What is the key to achieving patient and public participation in Japanese healthcare?

The key is not limited to drug development, but I think it is important to foster leadership that can find clues to solve problems in the field and respond to them. Even in a small group presentation, there are people who naturally act as leaders by listening to what everyone has to say, assigning people to take charge, and presenting a summary. I would like to create a place where we can grow together by sharing our experiences and discussions with people who are in leadership roles in various fields. I believe that this will eventually lead to the creation of a social foundation that will make Japan’s medical care even better for patients by giving them a stakeholder voice that cannot be ignored.
It is with this in mind that we have developed an online learning program with courses that allow people to learn about drug development in a systematic manner that captures processes from entry to exit.


(Source: National Institute of Health Sciences,


We are launching three courses, beginning in October this year, that will help patients, industry and researchers to learn about drug development systematically from beginning to end *.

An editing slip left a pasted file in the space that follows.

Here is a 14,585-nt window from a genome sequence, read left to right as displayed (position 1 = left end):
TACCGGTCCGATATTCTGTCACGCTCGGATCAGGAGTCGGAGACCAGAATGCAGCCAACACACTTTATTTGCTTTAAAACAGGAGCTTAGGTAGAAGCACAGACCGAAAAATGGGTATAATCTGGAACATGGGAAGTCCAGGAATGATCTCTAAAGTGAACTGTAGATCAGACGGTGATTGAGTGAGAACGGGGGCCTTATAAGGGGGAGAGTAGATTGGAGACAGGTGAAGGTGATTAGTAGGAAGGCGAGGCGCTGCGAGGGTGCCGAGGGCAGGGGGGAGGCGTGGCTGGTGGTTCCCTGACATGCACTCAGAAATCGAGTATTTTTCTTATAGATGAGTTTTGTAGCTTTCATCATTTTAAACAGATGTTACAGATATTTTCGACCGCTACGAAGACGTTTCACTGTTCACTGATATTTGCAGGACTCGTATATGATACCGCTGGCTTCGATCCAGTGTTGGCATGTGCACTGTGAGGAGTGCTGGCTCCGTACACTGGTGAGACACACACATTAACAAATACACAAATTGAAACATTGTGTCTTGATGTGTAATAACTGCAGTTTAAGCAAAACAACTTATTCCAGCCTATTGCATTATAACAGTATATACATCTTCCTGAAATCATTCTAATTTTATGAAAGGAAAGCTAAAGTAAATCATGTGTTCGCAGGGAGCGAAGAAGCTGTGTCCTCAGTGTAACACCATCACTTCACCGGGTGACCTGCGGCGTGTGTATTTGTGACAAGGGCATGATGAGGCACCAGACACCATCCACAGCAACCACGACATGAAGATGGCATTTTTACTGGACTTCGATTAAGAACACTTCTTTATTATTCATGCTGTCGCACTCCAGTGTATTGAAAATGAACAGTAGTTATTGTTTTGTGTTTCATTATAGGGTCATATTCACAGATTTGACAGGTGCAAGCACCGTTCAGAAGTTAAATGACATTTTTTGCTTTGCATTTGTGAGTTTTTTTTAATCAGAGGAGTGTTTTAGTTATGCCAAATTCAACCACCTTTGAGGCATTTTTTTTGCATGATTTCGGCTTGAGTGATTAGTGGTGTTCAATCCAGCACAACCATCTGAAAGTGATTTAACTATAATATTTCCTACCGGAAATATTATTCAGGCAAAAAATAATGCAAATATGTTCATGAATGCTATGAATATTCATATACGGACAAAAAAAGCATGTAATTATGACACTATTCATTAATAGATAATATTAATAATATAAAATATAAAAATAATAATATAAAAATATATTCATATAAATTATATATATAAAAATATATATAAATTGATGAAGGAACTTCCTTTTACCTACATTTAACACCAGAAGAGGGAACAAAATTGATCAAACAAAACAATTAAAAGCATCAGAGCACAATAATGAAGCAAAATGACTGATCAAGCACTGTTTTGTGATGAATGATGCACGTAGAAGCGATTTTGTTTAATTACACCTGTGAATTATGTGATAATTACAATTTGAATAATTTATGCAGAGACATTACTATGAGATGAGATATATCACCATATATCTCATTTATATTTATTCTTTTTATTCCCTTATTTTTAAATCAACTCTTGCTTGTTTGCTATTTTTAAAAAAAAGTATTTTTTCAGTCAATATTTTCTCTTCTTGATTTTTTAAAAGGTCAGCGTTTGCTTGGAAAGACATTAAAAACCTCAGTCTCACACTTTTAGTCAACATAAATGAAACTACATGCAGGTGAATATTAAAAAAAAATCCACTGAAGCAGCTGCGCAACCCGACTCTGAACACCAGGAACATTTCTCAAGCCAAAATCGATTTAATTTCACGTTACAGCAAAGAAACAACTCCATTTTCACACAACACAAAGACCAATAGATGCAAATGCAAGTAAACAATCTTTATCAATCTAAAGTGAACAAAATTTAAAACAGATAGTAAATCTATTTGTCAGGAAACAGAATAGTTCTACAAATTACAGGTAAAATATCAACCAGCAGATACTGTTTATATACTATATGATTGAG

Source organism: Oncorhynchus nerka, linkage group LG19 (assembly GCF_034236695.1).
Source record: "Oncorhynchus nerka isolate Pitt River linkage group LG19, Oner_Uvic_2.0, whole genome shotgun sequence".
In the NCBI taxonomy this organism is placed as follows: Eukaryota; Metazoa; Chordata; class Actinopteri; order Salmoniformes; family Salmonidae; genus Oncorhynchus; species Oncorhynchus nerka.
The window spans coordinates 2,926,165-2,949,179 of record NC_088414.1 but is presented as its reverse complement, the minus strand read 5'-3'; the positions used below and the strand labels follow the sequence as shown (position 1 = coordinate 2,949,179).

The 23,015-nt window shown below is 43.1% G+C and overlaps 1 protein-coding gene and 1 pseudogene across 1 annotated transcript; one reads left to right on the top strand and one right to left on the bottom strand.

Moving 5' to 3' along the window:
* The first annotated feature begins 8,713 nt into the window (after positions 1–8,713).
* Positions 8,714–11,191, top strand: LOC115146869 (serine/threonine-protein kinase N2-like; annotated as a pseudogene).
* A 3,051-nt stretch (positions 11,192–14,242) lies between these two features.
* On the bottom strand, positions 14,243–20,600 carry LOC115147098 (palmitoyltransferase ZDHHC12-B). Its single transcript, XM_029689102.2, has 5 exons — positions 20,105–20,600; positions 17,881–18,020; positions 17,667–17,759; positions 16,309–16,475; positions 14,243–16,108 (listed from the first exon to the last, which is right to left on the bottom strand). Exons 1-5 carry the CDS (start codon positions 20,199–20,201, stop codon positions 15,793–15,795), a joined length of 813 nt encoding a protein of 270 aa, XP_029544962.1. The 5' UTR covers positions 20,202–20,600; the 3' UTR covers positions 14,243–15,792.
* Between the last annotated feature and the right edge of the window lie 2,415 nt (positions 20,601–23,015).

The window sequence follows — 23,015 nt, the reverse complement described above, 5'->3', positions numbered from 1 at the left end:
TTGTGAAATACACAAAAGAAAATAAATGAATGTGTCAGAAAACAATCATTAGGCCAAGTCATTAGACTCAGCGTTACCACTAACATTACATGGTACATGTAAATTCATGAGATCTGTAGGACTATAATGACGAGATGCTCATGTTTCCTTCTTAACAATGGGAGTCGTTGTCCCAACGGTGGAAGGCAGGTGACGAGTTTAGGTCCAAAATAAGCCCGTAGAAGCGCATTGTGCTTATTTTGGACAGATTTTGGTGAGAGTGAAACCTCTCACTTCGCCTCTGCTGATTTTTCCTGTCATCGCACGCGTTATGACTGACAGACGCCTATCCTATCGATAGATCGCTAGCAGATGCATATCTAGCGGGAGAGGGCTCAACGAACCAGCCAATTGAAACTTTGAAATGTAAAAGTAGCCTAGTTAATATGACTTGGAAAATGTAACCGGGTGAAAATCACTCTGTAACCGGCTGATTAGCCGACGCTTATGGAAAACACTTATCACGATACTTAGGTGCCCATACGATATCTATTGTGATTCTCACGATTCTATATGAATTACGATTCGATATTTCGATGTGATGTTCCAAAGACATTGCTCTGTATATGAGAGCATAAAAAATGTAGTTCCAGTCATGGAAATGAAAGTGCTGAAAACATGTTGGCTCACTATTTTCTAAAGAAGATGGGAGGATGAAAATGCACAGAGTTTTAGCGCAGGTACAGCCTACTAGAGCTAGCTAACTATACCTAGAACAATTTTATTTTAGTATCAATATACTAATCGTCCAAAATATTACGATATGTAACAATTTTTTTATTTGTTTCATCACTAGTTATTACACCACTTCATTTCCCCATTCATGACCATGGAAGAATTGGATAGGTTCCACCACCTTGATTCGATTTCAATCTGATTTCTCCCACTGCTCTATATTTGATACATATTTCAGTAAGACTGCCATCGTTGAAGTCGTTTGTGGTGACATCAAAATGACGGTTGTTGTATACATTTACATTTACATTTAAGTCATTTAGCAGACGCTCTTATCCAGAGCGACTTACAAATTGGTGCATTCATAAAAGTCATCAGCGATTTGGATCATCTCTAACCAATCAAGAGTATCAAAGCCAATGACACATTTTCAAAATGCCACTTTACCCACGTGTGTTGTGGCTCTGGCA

This holistic approach is designed to address the bias we see when those with specific knowledge and interest in one area tend to apply this to all areas. Participants will be able to cover for things outside of their field of expertise and quickly gain a balanced perspective. The detailed syllabus is open to the public, so people can follow their interests, starting with areas that hold immediate interest and taking related classes in the future. Since it is an online program, people can join from anywhere. Patients, people associated with patients and healthcare, and anyone else who wants to learn together, are welcome to join us.

*Each course will be conducted in Japanese.


We thank Dr. Imamura, for her easy-to-understand explanation on patient participation and insights into its trends in Japan.
COSMO will continue to pursue innovative ways of helping patients’ voices reach the public and wider audiences. We hope that you, our newsletter readers, will join us in spreading the word of Dr. Imamura’s efforts and this online learning program to acquaintances.

(Reiko Hino, Japanese version published on September 10, 2020, English version published on September 25)